Phenomenological processes underlying coping humour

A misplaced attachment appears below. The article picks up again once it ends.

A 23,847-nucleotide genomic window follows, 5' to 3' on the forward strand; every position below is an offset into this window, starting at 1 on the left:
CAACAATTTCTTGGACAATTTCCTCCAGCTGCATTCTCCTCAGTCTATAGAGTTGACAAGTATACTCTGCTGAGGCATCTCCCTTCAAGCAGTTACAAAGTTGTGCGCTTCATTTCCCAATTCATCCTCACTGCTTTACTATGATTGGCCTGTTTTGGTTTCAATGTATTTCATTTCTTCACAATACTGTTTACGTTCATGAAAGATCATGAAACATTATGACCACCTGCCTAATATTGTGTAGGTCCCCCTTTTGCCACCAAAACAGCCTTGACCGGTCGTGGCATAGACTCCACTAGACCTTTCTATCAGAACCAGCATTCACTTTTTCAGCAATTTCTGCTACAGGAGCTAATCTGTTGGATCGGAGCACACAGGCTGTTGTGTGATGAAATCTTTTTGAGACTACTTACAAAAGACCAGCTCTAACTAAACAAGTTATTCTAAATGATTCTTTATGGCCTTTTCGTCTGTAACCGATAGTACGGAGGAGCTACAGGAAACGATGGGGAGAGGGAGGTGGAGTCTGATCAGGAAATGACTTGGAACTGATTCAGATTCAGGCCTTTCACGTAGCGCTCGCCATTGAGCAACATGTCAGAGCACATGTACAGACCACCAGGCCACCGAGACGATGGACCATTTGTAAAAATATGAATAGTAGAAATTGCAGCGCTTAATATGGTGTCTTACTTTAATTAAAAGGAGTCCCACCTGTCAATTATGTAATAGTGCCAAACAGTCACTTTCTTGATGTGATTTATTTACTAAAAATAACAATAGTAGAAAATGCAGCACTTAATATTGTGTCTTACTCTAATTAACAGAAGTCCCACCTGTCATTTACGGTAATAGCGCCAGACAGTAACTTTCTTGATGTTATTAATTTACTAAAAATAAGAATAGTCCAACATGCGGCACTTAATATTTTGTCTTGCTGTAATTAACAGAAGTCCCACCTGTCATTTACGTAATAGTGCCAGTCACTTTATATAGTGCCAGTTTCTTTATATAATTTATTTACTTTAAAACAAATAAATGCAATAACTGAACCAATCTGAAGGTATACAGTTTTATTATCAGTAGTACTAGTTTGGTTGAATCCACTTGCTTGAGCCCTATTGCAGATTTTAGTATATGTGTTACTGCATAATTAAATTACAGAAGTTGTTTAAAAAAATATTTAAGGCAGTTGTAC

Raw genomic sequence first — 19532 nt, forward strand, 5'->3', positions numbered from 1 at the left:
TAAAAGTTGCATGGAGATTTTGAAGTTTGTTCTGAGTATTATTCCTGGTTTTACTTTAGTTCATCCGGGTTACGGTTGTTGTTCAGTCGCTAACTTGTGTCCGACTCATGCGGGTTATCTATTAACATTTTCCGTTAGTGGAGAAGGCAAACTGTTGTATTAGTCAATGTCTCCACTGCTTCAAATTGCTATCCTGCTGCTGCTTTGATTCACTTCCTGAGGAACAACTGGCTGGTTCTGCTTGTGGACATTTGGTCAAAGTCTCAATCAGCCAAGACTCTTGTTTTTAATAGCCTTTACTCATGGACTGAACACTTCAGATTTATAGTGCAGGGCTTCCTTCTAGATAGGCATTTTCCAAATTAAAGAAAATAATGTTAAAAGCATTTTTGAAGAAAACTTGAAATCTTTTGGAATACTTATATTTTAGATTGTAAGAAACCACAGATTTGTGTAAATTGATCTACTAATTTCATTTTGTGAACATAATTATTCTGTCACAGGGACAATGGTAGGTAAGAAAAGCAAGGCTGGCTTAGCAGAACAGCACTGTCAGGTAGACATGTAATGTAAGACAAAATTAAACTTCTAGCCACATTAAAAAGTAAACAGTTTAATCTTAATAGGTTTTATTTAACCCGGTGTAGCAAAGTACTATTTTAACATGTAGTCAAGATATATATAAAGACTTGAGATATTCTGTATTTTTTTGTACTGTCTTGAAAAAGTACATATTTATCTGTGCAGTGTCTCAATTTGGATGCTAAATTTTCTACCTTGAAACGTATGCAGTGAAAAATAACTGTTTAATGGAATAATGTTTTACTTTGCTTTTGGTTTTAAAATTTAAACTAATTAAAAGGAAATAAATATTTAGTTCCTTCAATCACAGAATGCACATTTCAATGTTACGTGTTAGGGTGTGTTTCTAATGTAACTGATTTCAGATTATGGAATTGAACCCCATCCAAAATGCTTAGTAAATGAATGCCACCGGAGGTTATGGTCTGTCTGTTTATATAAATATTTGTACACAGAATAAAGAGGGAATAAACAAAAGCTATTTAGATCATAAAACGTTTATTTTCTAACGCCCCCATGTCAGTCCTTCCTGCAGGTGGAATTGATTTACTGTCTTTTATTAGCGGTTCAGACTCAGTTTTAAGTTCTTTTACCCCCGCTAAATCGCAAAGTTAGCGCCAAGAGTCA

In Comparison to other psychological topics, research into humour is relatively limited, despite humour being a ubiquitous phenomenon and an important coping tool. The few studies that have been performed have mainly adopted the approach of quantifying humour using psychometric measures. The inconsistent findings of these studies prompted the starting point of this thesis, which replicates a study testing the stress moderating effects of humour according to various psychometric measures. This replication, which produced nonsignificant results, raised important questions on the effectiveness of this methodology and initiated a shift from a positivist to a constructivist paradigm, which subsequently shaped the focus of the thesis. The thesis presents a study of people's use of humour as a means of coping with stress and difficulty, using reversal theory as a conceptual framework. The intention was to generate a deeper and more coherent understanding of the processes underlying coping humour and to work towards developing a theory of coping humour based on experiential evidence. The method of approach was an empirical, qualitative investigation and analysis within a constructivist paradigm. The main data presented are interviews in which the discussion of coping humour experiences was encouraged. A repeated content analysis, guided by the principles of grounded theory, was essential in uncovering layers of meaning in the phenomenological data. This led to an interpretative account of coping humour, expressed in the form of a model. The model of coping humour contains six dynamically interacting elements, which offer a criterion for coping humour to work effectively. The model's constituent elements expand existing theories of humour by giving them greater depth and coherence. Furthermore, the model can operate as an interpretative framework, accommodating the unique variation of each episode of coping humour. The main contribution of this thesis is to provide a model of coping humour that offers a working theory substantiated by experiential evidence that is both generative and evolving. A further contribution is to highlight weaknesses within current measures of humour, and to offer suggestions for improvement based on the more realistic and meaningful portrayal of humour that has been generated.